NSW Chief Health Officer Dr Kerry Chant said any child who had been in contact with a person confirmed as having coronavirus must not attend school or childcare for 14 days after the last contact with the infected person.

‘Fourteen days represents the internationally recognised incubation period for the disease,’ Dr Chant said.

‘After this time the child is considered to be not be at risk of infection.’

Students who had been to Wuhan and Hubei during the school holidays could return to school but should be carefully monitored for symptoms of coronavirus infection.

‘The most common symptom is a fever,’ Dr Chant said. ‘Other symptoms include cough, sore throat and shortness of breath.’

Anyone who exhibits these symptoms should be isolated immediately from other people and seek medical attention as soon as possible.

A 21-year-old Chinese student is likely to become the fifth person in Australia to be infected by coronavirus, health authorities have said.

Since the outbreak of coronavirus at the end of December, Chinese authorities have placed 56 million people in lockdown. Pictured is a Chinese health worker taking a patient's temperature

Since the outbreak of coronavirus at the end of December, Chinese authorities have placed 56 million people in lockdown. Pictured is a Chinese health worker taking a patient’s temperature

Private schools with students whose families have recently travelled to China are banning those pupils from returning to classes.Pictured are medical workers moving a coronavirus patient from the intensive care unit of Zhongnan Hospital of Wuhan University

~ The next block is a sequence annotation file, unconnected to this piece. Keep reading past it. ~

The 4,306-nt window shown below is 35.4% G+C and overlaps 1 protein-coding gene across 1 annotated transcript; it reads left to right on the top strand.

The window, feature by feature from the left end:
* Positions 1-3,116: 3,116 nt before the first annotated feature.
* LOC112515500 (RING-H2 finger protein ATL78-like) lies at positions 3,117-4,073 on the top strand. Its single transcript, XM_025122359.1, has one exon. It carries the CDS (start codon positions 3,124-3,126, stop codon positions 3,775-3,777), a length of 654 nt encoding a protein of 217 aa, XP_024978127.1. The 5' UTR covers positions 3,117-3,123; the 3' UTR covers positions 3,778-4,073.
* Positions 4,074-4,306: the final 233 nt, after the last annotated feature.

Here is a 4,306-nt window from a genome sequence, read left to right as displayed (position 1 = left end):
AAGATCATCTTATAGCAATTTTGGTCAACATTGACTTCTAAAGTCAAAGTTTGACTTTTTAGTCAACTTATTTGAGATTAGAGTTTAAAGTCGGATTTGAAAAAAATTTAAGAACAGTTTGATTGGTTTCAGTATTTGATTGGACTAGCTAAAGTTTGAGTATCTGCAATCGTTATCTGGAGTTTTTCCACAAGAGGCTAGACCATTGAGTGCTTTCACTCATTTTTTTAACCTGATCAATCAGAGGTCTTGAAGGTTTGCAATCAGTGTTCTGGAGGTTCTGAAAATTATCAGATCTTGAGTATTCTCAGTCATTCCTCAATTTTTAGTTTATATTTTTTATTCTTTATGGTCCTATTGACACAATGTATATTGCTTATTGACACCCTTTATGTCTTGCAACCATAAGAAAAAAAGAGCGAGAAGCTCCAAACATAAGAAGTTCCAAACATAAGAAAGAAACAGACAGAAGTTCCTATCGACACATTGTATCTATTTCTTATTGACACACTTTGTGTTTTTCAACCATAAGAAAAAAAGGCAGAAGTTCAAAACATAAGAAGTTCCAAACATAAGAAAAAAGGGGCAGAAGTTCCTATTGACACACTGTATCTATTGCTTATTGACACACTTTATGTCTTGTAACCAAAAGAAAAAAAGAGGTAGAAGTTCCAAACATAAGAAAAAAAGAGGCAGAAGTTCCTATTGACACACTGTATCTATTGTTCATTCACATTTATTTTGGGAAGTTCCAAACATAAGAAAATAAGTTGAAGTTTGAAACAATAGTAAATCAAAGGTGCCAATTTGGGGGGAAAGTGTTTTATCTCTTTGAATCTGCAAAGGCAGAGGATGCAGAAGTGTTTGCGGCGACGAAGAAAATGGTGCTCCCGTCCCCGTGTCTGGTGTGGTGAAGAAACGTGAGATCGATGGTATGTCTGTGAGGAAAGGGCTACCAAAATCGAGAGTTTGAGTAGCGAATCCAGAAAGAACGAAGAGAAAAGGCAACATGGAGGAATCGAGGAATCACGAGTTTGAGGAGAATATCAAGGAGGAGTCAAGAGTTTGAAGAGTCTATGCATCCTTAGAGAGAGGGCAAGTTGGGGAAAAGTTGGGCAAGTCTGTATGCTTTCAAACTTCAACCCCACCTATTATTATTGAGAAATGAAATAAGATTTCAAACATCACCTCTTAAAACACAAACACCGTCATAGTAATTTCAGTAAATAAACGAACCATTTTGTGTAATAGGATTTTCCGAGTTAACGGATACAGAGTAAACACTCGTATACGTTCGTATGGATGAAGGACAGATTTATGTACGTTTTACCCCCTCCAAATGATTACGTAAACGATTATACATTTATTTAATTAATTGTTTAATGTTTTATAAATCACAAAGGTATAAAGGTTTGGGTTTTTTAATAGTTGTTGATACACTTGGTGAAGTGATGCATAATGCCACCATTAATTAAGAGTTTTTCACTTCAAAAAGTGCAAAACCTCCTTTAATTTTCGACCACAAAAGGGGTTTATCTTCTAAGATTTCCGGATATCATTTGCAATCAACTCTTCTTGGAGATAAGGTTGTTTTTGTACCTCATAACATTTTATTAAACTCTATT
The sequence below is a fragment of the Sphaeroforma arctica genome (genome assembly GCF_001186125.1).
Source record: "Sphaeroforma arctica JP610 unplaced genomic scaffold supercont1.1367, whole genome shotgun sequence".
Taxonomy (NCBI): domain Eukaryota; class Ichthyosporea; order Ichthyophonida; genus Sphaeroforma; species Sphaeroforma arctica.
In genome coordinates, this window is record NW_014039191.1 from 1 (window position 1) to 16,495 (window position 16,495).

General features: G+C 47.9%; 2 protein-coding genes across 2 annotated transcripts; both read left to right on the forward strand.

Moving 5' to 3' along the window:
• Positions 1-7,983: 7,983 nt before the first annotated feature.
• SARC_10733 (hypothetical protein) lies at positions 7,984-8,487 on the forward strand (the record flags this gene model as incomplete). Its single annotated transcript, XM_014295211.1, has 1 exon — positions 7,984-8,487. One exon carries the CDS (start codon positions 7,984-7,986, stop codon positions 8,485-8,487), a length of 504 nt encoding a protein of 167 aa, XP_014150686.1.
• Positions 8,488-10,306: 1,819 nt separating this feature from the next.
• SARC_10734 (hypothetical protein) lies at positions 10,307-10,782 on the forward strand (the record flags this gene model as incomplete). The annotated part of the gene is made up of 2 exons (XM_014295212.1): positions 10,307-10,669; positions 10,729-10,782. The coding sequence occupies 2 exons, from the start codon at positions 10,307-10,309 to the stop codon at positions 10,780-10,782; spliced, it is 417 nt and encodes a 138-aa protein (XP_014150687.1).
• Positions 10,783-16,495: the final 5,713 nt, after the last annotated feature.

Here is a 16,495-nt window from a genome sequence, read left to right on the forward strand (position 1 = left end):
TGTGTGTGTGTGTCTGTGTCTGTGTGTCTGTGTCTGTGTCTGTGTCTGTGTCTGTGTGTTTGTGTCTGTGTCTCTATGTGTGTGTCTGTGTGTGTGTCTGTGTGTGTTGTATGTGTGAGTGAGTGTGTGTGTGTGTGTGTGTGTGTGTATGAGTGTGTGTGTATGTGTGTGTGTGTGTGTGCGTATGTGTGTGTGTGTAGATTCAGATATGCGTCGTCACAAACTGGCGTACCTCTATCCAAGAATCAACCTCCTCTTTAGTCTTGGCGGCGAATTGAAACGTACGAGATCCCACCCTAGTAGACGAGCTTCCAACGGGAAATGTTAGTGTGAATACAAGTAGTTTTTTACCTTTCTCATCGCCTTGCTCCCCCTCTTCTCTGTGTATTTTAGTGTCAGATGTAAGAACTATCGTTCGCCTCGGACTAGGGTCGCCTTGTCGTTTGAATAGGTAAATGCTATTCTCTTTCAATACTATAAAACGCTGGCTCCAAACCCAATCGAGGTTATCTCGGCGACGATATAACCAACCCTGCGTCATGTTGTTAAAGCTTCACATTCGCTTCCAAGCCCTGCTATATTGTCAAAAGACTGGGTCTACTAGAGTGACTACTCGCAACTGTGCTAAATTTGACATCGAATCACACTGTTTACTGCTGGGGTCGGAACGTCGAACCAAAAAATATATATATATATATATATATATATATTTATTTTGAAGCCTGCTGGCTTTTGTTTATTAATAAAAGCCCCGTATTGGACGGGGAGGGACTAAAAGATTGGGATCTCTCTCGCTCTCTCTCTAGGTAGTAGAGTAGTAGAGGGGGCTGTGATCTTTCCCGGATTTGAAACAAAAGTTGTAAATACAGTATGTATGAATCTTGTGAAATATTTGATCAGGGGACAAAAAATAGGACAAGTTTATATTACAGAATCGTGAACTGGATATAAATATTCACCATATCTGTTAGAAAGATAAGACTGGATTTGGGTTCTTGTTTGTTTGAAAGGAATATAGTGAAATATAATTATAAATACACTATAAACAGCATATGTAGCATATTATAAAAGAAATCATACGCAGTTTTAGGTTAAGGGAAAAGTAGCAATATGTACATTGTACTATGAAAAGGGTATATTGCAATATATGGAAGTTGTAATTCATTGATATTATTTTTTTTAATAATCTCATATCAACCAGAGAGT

Private schools with students whose families have recently travelled to China are banning those pupils from returning to classes.Pictured are medical workers moving a coronavirus patient from the intensive care unit of Zhongnan Hospital of Wuhan University

The nation’s chief medical officer Professor Brendan Murphy confirmed the woman was in isolation and had tested positive to the virus in preliminary examinations.

‘She is in isolation until the final confirmation,’ Professor Murphy said. 

‘But NSW Health feel she’s likely to be the fifth case in the country.’

Health authorities are working to track down people the 21-year-old woman came into contact with and potentially infected.

The news comes after three men in NSW aged 43, 53 and 35 and one Victorian man aged in his 50s were confirmed to have caught the disease.

The virus, which experts fear will ‘highly likely’ continue to spread in Australia, has so far killed 80 people in China and infected more than 2,000 worldwide.

Since the outbreak at the end of December, Chinese authorities have placed 56 million people in lockdown – including more than 100 Australian children aged between six months and 16 years old.

CORONAVIRUS IN AUSTRALIA

Australia’s first confirmed case of coronavirus is a Chinese national in his 50s who tested positive in Melbourne on Saturday morning, after arriving on a flight from Guangzhou on January 19.

Three more cases were confirmed on Saturday in NSW, with two people in isolation at Sydney’s Westmead Hospital.  

A fifth person, from Sydney, tested positive to ‘probable’ coronavirus after initial swabs. 

The patient was identified as a 21-year-old female student at UNSW who travelled from Wuhan to Sydney last Thursday, January 23.   

Australia has raised the travel alert level to ‘do not travel’ for the city of Wuhan – the epicentre of the outbreak – and for the entire Hubei province. 

Chief Medical Officer Brendan Murphy says unless people have contact with someone who is unwell and has come from that part of China, there is no need for current concern.

 

 

 

Read more at DailyMail.co.uk